Not so my mother’s mother, of whom I began to be aware about the time when I was still at infant school. She too was plump. Impressively so. And shades of dark beauty still hung in her black eyes and her dyed hair.
One day she appeared at the school gate with a large box of chocolates and told me to give them to my teacher with a kiss and a thank-you. Being a good little thing, I did, not asking why. Then I found out, as this granny took me home. To her home, a regal-sounding place called Sussex Mansions in snobby South Kensington, but in reality two rooms in a doctor’s flat where she lived with her younger daughter. And now apparently I and my mother were to live there too. I can’t say I minded particularly – apart from having to change schools – for this granny was more a lady after my own heart.
Fond of food, fun and not the tidiest of people, she never moralized and was always available for stories (not the intellectual kind), songs, sweets and new clothes. She had learnt to sew in Siberia, and so had kept herself and her daughters from starvation, though her husband did not escape that fate: having been released from prison, he then set out across the Steppe to find his wife and daughters. And died the day he reached them. She never got over the shock, needless to say, but she made use of her skills in England – in a grand way. She later drove my mother and my aunt mad when she came to live in the enormous flat they rented not far away. A highly social creature, she would entertain hundreds of friends and cronies in the room allocated to her and her enormous Singer machine. That would have been all right, but the overspill of her sewing and her friends would submerge the rest of the flat – whereas her two daughters are pedantically neat. They did not get on.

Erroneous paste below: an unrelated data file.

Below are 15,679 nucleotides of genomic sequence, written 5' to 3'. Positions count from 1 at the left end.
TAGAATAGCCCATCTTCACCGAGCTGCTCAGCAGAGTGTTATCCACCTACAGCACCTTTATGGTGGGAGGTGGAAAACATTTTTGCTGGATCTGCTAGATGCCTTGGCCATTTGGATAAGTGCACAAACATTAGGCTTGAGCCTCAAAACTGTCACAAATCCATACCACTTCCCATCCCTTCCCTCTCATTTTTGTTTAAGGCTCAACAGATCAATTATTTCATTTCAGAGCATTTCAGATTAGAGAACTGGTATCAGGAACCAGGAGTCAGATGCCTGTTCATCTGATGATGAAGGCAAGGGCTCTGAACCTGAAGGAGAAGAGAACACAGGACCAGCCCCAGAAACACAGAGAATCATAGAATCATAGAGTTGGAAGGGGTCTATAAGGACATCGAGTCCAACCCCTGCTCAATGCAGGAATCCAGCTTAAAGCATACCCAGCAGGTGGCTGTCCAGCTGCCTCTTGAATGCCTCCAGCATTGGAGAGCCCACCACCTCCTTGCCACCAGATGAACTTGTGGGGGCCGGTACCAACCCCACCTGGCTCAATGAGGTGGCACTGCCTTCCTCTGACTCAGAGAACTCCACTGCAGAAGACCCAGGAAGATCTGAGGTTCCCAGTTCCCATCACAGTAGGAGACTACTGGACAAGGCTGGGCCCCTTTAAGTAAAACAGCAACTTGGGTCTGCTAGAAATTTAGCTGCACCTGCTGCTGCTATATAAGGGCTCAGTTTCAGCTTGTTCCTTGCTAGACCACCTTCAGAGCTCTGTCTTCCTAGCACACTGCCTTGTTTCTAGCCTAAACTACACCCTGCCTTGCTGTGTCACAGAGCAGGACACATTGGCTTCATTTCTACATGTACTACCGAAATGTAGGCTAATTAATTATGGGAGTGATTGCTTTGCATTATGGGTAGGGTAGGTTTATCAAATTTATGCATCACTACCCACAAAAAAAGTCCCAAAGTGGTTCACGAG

But they both married eventually; my granny did not like the husbands and suddenly all our living conditions changed again. My aunt moved to Richmond with her husband; my stepfather moved in, plus a friend of his, and my grandmother removed to West Kensington – with her lover! Exuding warmth and liveliness, despite her tragic widowhood, now in her early 50s, it was not astonishing that the vestiges of male Polish charm and gallantry should parade outside her door. She selected one of these pretenders to her throne – they very discreetly rented two bedsits in one rather squalid house – and lived happily ever after. Seven years of such post-marital bliss was as much as the gentleman would stand, however, and one day he was no more. The funeral over, my poor gran was unable to put herself together again, and so today she still wears the signet ring he gave her and gazes at it vacantly, totally institutionalized, a poignant reminder of the power of love, for which drugs can be no substitute.